South Korea women’s national team captain Cho So-hyun says she feels “ashamed of improvements” in women’s football at home, believing that things are “getting worse”.
The midfielder leads her team to the Asian Cup this month, looking for success after the country failed to reach the knockout round four years ago.
Cho, who plays her club football in England at Tottenham, sees the tournament as “the best opportunity” to show how good her team can be, despite her feelings about the game in Korea.
What was said?
Speak with GOAL in an exclusive interview, Cho said: “I am ashamed of improvements in K-football because I feel it is going backwards since every Korean young professional player moves abroad.
“Young players who play elite and pro, the number is not really high. In the long run, I don’t think it shows a big improvement.
“The women’s football teams in Europe are improving a lot, but compared to Asian competitions, the training program is definitely different.
“For the self-improvement [for Korean players], I recommend going to European competitions. I’m not saying that Asian players can’t play football well, but I’m saying that they should improve their skills and improve the physical [abilities], to improve both sides, I think it’s much better to go and play and experience a team abroad.”
‘I wanted to inform people about the situation in Korea’
Cho is one of three Korean stars to play for a club in England alongside Chelsea midfielder Ji So-yun and Brighton forward Lee Geum-min.
Asked if she believes players like herself and her high-profile teammates can do anything to help the situation at home, she said she spoke about the structure around elite teams and the dense football pyramid England has compared to Korea.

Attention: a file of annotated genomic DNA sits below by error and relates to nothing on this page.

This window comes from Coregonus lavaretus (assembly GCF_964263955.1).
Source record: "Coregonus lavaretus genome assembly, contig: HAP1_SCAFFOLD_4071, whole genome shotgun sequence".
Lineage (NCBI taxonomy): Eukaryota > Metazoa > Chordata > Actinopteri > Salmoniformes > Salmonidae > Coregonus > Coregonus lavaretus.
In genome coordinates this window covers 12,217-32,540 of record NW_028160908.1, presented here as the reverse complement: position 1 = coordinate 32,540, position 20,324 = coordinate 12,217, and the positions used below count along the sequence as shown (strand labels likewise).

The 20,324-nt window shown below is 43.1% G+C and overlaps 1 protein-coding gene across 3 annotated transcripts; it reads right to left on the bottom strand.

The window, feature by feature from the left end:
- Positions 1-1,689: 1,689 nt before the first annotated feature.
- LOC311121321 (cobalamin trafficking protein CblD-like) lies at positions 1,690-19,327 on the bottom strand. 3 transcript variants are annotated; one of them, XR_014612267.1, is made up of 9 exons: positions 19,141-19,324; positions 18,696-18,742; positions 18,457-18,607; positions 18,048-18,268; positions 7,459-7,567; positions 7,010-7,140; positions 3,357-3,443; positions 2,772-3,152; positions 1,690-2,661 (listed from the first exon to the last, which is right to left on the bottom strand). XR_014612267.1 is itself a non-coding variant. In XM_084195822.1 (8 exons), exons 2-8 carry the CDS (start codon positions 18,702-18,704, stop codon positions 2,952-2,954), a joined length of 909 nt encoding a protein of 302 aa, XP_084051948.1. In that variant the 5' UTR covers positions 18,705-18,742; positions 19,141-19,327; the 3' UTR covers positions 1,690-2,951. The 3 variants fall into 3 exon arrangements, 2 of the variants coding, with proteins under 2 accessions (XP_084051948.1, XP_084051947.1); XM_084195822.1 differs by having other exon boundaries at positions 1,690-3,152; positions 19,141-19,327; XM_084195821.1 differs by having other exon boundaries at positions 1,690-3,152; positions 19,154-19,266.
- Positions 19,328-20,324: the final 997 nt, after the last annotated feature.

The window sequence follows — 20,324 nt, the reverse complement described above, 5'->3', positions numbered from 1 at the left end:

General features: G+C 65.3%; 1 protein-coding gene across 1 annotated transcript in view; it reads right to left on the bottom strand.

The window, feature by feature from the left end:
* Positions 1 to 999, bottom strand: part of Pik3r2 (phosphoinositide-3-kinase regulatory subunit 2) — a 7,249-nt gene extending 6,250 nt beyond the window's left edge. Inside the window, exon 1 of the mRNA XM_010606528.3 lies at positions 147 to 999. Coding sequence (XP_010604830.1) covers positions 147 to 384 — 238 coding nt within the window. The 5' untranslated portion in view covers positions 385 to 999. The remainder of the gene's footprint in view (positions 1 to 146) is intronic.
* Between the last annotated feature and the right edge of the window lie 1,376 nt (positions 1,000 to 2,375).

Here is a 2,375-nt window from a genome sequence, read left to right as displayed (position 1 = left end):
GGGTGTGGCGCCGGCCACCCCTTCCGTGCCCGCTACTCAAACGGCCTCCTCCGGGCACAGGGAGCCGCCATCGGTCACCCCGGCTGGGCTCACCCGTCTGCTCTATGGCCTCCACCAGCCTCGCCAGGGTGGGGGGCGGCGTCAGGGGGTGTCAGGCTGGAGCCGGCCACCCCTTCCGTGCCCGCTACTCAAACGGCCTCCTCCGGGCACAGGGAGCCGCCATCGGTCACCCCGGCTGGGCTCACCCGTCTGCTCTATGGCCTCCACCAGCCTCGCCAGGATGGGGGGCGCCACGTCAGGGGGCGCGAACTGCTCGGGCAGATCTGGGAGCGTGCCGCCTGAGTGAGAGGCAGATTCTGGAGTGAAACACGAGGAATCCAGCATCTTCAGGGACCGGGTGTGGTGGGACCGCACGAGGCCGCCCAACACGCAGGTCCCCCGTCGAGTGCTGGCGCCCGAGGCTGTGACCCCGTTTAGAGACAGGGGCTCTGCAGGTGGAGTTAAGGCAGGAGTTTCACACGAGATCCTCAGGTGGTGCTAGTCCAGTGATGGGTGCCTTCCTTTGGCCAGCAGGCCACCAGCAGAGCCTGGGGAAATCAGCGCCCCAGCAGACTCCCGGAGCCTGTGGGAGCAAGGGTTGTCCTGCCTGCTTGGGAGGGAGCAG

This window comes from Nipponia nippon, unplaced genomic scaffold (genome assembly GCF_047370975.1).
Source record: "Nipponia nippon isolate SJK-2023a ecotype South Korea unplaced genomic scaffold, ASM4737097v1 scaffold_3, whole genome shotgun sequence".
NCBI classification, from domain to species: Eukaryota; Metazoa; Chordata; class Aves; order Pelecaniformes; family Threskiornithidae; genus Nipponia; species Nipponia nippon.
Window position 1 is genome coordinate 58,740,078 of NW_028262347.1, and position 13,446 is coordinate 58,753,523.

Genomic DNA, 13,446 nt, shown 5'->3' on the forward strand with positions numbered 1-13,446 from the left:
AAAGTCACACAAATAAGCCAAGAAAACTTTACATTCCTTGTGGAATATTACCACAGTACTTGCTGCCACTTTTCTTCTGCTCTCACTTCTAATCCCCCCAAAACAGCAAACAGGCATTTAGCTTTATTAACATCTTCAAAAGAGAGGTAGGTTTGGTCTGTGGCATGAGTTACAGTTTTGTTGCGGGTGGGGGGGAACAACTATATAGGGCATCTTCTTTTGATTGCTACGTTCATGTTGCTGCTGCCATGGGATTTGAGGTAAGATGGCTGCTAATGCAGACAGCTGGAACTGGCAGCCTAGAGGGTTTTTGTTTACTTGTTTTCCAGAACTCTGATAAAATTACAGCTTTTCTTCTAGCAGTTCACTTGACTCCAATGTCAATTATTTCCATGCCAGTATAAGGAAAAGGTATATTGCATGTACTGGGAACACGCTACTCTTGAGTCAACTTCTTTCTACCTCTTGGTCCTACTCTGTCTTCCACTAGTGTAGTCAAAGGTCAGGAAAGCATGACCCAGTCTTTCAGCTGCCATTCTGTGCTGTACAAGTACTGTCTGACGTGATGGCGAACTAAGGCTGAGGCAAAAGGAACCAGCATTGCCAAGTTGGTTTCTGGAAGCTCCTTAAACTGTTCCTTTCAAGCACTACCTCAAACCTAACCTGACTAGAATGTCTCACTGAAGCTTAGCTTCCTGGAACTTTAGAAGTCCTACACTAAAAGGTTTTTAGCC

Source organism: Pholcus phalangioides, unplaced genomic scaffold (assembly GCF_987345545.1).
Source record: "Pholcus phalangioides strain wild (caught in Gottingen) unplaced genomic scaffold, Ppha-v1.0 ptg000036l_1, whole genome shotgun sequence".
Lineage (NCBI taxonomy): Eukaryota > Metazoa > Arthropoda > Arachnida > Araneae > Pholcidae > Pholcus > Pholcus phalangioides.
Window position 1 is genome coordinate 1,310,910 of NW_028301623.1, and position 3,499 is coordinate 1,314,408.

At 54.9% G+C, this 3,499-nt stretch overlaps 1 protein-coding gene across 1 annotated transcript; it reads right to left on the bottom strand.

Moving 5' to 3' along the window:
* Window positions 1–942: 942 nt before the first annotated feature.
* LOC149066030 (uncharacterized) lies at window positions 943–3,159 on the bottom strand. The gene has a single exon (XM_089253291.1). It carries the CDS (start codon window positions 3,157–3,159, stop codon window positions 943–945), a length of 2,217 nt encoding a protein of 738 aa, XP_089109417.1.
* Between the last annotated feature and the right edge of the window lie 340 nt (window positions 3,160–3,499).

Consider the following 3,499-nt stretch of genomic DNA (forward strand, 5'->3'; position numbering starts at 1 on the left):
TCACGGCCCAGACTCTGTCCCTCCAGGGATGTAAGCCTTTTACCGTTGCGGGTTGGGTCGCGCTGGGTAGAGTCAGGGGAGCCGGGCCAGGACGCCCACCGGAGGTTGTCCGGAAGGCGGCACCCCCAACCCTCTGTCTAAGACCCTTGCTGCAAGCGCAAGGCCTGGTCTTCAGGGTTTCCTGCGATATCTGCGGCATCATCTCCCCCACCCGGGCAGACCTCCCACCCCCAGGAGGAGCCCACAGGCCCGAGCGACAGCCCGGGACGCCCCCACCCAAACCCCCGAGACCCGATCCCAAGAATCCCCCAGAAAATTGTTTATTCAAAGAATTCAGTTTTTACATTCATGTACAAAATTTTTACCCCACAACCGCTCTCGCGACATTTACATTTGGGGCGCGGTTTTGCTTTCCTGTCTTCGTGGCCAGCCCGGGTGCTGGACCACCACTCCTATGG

“In England, the local football teams are always competitive and that has always helped them to improve more,” she explained. “If we have local football teams, it means we can also improve local financial affairs and so on.
“The boys’ soccer teams in Korea have different types, from the amateur to the elite. They are trying their best to find out which player they have, but in Korea for the women’s soccer team, I don’t think they are trying their best.”
Cho spoke of the SingaCup, an event in Singapore that gives young boys and girls the opportunity to participate in various football activities. She explained that one of the reasons she got involved was to shed light on how things are going at home for young footballers.
“I really wanted to inform [people of] what the current situation is in Korea,” said the 33-year-old. “I also wondered how the foreigners also look at the Korean football team.”
Cho and her team will have the chance this month to showcase Korea’s potential and how good it could be with more support, with the Asian Cup kicking off on January 20.
Korea takes on Vietnam in their opening game a day later, with Myanmar also in Group C with them alongside reigning champions Japan.
“I think this is the best chance I have,” Cho said. “If I can get the girls far, it means I can show the strength of an Asian women’s football team. I really want to do my best for that.”